A university is offering a fully-funded scholarship for students from underrepresented groups to take a Masters degree.
Sheffield Hallam University is offering the place on the two-year strength and conditioning (S&C) coaching course.
The university said it is aimed at people from a “culturally diverse background or with a disability”.
Only four UK universities offer the scheme in partnership with the Talented Athlete Scholarship Scheme (TASS).
Course leader Dr Steve Thompson said the university was “extremely proud” to be offering the place.
“Higher education can present many barriers for all students, but these are often more apparent for those students with protected characteristics,” he said.
“This scholarship will go a long way to break some of these barriers and provide one student with a big leap into the S&C industry.”
The university said the course “prepares individuals for a career in strength and conditioning and challenges students to evaluate the physical elements of sport performance and health, implement tailored strength and conditioning and develop practical coaching skills through experiential learning”.
Paid work experience as a coach with Team Hallam, based at the University’s Collegiate Campus, will also be provided.
TASS is a government initiative funded by Sport England.
A teenager has secured a university place after losing a year of study when he was bedridden with long Covid.
A-level student Jake Zibe contracted coronavirus in his first week at Dame Allan’s School sixth form in Newcastle and was left with severe fatigue.
The 18-year-old, from Gosforth, was given the option to resit his first year, but decided to cram two years’ worth of studying into one.
He said he did not want to “let the condition rob me of a year of my life”.
Jake had been unable to resume classes after having Covid-19 so he took extra lessons over summer, during lunchtimes and after school.
He said he “ended up completely bedridden” and had to rely on steroids and other medication for months.
“Even when I was able to slowly return to school, I had zero energy and struggled to stay awake and focused during lessons.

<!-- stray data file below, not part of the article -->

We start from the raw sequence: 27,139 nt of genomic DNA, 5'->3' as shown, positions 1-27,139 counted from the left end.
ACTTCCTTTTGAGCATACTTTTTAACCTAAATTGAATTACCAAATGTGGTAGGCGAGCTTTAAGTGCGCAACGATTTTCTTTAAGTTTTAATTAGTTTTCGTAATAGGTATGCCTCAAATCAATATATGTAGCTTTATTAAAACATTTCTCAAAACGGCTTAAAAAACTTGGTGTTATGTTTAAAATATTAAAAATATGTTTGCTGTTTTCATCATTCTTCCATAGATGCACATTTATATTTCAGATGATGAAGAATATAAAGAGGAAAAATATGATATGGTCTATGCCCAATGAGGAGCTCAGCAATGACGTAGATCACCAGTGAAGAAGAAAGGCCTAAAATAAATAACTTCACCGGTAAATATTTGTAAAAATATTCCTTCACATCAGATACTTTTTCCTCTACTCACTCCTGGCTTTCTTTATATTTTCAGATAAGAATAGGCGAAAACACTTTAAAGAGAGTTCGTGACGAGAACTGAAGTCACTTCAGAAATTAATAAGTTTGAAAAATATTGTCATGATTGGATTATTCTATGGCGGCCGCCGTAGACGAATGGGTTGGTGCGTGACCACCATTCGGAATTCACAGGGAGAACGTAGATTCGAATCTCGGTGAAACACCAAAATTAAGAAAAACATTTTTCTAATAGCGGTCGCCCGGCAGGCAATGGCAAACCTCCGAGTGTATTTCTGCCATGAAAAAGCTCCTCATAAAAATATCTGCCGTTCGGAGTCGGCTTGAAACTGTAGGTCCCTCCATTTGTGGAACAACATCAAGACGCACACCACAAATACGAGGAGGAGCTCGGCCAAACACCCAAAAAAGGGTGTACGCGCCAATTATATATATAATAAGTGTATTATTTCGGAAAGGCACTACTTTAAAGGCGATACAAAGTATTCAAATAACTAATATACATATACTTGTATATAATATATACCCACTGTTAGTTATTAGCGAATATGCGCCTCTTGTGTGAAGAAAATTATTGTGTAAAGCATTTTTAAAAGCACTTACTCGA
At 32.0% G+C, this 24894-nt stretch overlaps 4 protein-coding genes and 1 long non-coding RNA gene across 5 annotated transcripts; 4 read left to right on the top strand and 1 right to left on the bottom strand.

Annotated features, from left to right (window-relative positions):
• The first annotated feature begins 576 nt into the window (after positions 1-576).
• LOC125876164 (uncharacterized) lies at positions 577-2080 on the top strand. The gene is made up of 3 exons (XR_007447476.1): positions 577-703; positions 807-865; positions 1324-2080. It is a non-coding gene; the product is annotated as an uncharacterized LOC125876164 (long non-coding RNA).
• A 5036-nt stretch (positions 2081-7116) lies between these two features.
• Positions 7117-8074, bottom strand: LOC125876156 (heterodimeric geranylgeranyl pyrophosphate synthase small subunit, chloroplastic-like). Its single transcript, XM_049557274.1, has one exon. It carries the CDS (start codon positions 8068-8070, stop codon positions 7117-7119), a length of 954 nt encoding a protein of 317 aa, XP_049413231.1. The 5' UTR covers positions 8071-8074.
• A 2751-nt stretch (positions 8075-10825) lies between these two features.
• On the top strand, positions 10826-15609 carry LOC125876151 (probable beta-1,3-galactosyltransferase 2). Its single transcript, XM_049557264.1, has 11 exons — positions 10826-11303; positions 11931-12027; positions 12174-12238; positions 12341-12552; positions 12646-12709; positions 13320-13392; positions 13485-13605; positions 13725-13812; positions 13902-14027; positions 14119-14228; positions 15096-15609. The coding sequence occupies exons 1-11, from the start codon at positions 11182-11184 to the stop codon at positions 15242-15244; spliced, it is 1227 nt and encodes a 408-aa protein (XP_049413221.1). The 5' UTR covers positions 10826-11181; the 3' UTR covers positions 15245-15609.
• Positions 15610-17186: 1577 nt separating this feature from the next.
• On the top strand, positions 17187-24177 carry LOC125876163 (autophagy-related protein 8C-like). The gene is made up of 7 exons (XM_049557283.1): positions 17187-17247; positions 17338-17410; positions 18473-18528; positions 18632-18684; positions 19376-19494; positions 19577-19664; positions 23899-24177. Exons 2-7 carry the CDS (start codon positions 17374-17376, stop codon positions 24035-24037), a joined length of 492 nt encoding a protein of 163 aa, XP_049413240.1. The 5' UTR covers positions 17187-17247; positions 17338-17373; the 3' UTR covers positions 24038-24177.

“The moment I’d get home I’d sleep for hours. The fatigue lasted for months on end and still affects me now.”
Despite the lasting effects, Jake was able to complete the curriculum and achieved an A in biology, B in geography and a C in mathematics.
He will now study computer science at Sheffield Hallam University.
‘Strength of character’
His achievement is all the more impressive, due to a rebalancing of results following the impact of Covid-19.
The exams regulator for England, Ofqual, had said this year’s A-level results would be lower than last year and they would be similar to those in 2019 as part of efforts to return to pre-pandemic grading.
It comes after Covid-19 led to an increase in top grades in 2020 and 2021, with results based on teacher assessments instead of exams.
Jake said pupils in his year had faced huge challenges due to Covid, with both their GCSEs and A-levels affected.
Will Scott, principal at Dame Allan’s Schools, said the disease had a “devastating effect” on Jake’s health and wellbeing and was “exceptionally difficult for him”.
He added: “However, Jake has shown incredible strength of character and worked exceptionally hard for today’s results. He should feel very proud of himself.
“His focus and determination to succeed will serve him well in life.”